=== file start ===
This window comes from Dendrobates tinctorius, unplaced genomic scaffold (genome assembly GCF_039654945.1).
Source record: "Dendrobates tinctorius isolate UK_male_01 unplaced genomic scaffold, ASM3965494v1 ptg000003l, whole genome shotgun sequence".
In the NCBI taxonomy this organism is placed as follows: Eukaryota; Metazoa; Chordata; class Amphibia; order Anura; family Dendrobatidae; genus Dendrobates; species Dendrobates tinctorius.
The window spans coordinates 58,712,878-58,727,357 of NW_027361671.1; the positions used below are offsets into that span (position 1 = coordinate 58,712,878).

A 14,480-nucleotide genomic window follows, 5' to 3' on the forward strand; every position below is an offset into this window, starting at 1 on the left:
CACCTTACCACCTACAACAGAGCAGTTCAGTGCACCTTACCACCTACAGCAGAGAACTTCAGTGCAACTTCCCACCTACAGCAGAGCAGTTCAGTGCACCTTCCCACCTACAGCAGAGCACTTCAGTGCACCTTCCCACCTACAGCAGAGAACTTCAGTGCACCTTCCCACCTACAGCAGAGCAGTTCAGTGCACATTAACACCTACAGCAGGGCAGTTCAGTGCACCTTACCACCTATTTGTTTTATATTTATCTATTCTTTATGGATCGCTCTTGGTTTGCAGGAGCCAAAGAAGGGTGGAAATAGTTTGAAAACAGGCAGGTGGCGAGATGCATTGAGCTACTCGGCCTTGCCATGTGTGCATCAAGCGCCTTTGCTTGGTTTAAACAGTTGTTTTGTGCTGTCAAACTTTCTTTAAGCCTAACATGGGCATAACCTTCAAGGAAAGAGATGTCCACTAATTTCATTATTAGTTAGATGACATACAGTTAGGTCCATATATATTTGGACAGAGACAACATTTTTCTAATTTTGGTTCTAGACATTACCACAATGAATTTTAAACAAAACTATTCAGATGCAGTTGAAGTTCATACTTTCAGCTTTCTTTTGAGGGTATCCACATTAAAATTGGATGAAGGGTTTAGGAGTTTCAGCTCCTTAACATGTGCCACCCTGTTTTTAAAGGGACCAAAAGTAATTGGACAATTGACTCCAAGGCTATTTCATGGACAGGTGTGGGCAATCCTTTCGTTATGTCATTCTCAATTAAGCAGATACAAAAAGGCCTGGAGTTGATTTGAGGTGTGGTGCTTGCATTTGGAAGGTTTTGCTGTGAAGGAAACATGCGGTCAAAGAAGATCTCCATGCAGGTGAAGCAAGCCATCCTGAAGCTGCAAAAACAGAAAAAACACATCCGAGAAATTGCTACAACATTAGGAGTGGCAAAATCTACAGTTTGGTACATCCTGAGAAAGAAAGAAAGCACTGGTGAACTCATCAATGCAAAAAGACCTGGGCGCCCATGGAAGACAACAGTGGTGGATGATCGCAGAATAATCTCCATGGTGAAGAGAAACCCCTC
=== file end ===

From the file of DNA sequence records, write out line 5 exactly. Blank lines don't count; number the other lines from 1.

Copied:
A 14,480-nucleotide genomic window follows, 5' to 3' on the forward strand; every position below is an offset into this window, starting at 1 on the left: